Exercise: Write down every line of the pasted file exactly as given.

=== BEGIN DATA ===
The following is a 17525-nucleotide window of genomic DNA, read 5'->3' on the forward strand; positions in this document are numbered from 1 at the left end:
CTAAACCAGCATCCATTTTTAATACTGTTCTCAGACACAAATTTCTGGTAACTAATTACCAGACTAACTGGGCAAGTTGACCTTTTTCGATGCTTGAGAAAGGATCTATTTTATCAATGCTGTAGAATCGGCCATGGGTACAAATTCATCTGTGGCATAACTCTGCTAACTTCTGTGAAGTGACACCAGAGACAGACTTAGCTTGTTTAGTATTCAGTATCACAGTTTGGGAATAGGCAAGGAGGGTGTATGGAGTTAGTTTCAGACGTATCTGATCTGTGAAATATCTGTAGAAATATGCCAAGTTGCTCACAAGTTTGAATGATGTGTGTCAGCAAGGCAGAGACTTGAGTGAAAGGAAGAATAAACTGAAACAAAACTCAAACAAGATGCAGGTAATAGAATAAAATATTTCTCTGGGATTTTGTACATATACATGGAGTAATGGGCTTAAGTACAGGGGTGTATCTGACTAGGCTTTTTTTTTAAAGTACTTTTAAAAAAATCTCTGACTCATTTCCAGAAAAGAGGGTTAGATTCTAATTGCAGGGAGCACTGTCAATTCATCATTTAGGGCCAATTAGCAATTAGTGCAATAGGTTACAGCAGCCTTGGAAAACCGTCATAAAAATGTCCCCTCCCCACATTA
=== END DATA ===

The following is a 17525-nucleotide window of genomic DNA, read 5'->3' on the forward strand; positions in this document are numbered from 1 at the left end:
CTAAACCAGCATCCATTTTTAATACTGTTCTCAGACACAAATTTCTGGTAACTAATTACCAGACTAACTGGGCAAGTTGACCTTTTTCGATGCTTGAGAAAGGATCTATTTTATCAATGCTGTAGAATCGGCCATGGGTACAAATTCATCTGTGGCATAACTCTGCTAACTTCTGTGAAGTGACACCAGAGACAGACTTAGCTTGTTTAGTATTCAGTATCACAGTTTGGGAATAGGCAAGGAGGGTGTATGGAGTTAGTTTCAGACGTATCTGATCTGTGAAATATCTGTAGAAATATGCCAAGTTGCTCACAAGTTTGAATGATGTGTGTCAGCAAGGCAGAGACTTGAGTGAAAGGAAGAATAAACTGAAACAAAACTCAAACAAGATGCAGGTAATAGAATAAAATATTTCTCTGGGATTTTGTACATATACATGGAGTAATGGGCTTAAGTACAGGGGTGTATCTGACTAGGCTTTTTTTTTAAAGTACTTTTAAAAAAATCTCTGACTCATTTCCAGAAAAGAGGGTTAGATTCTAATTGCAGGGAGCACTGTCAATTCATCATTTAGGGCCAATTAGCAATTAGTGCAATAGGTTACAGCAGCCTTGGAAAACCGTCATAAAAATGTCCCCTCCCCACATTA